What are the potential implications of these results for your field of research?
Our computational approach allowed us to revise and reconcile an important number of fragmentary pieces of information, integrating them into a consistent picture that overall delineates the most plausible mode of functioning of human hippocampal vasculature under healthy and diseased conditions. As result, some new working hypotheses have been generated. Mainly, we have concluded the need to discern experimentally between the occurrence of ‘arteriogenesis’ and/or ‘capillary arteriogenesis’ as prototypic responses during normal aging, which predominate over the processes of venous specification. In any of these two instances there are a response of vascular smooth muscle cells, but vascular functionality could be compromised, since it appeared associated to increased vascular tortuosity, branching, loss of response to shear stress, increased insulin resistance, and increased response from the AGE receptors. The capillary arteriogenesis put in value the possibility of vasculature remodelling at the level of collateral circulation in the vascular anastomoses of the hippocampus, which could be an alternative mechanism to the classical model of sprouting angiogenesis. It is of note that until this time there are some transcriptional studies about the hippocampal vascularization in rodents, but not in humans.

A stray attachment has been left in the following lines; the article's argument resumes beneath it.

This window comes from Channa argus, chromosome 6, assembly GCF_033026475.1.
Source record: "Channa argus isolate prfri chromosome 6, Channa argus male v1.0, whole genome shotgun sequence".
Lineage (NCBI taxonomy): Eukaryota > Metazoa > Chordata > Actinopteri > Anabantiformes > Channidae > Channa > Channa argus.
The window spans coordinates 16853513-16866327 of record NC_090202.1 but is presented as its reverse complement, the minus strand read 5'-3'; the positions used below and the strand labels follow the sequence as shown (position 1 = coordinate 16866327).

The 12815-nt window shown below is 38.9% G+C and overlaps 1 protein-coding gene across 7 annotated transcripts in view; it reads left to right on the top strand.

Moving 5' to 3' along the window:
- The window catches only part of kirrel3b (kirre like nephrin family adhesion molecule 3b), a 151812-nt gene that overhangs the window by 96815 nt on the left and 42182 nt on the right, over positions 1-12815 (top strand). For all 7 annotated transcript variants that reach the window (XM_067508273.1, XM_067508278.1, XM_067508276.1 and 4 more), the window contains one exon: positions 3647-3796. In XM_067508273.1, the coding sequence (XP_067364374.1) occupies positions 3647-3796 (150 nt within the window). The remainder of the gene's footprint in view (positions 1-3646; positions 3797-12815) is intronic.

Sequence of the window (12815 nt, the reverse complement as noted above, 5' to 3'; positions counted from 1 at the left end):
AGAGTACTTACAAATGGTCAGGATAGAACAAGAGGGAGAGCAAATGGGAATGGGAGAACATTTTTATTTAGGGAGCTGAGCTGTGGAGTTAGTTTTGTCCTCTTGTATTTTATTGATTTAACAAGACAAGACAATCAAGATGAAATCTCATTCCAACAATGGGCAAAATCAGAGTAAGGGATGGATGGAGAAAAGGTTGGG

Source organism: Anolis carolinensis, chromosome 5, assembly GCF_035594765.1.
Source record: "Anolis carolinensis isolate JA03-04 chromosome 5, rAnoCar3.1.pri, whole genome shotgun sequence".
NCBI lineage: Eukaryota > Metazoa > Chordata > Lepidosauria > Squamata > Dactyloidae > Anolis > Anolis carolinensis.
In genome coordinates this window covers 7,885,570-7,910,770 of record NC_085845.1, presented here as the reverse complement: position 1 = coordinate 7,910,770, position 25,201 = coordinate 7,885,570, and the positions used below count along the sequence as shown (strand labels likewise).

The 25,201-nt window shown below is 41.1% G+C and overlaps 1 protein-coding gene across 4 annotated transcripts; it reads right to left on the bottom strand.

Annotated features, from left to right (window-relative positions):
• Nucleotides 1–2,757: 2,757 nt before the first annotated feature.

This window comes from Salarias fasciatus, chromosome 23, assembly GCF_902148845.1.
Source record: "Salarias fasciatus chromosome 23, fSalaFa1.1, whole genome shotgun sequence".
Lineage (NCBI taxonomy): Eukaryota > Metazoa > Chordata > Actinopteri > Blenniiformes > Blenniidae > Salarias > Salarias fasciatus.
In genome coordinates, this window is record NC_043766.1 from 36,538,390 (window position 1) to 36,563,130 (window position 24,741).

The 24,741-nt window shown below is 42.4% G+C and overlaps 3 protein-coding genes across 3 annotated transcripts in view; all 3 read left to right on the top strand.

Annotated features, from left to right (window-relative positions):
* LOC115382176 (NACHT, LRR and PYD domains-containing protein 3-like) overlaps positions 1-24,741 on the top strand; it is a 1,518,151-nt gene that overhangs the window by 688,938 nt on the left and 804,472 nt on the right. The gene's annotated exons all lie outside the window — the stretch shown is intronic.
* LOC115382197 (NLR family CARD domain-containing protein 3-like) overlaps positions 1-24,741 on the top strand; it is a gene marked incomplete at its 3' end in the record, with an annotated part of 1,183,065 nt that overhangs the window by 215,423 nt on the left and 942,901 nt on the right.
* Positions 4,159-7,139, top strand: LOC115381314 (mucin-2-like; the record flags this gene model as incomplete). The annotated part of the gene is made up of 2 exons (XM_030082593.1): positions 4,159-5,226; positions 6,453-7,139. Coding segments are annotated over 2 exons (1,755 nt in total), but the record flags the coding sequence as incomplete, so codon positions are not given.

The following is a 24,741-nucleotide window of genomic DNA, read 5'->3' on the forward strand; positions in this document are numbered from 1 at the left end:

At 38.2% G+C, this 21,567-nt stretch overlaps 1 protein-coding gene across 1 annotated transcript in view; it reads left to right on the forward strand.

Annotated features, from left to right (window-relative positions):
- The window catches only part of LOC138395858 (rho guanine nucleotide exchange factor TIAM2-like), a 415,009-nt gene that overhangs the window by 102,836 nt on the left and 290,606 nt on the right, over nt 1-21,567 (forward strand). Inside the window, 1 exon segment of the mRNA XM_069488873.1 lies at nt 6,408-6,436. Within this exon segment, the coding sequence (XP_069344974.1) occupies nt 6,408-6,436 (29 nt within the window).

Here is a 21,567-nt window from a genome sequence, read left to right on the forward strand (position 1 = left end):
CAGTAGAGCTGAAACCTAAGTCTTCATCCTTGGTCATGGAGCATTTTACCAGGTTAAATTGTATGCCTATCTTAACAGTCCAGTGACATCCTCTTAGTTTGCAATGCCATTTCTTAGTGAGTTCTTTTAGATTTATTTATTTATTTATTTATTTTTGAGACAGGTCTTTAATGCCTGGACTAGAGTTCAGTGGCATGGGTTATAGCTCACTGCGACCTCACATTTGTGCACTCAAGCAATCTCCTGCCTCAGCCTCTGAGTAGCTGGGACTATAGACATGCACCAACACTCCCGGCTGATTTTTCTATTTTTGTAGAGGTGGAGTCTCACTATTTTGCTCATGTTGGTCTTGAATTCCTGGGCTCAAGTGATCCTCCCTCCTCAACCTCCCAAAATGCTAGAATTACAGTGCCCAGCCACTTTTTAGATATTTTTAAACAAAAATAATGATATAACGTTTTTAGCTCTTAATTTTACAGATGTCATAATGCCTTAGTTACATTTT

What has surprised you the most while conducting your research?
A rather unexpected result that we have experienced in the present research was the finding that most important changes in the vasculature of the hippocampus do not seem to occur at the stage of MCI, but at the transition from middle-aged adulthood to elderly, being both ‘neurologically healthy’ individuals. In fact, we detected that hippocampal vasculature of middle-aged individuals is already in an ‘activated state’, i.e. in a clinical sub-inflammatory state, associated with angiogenesis. This was associated with the detection of some degree of immune response, and RAGE signals associated to HMGB1 ligand. Overall, this is contrary to the notion that in healthy individuals the hippocampal vasculature is in ‘quiescent’ stage.
What, in your opinion, are some of the greatest achievements in your field and how has this influenced your research?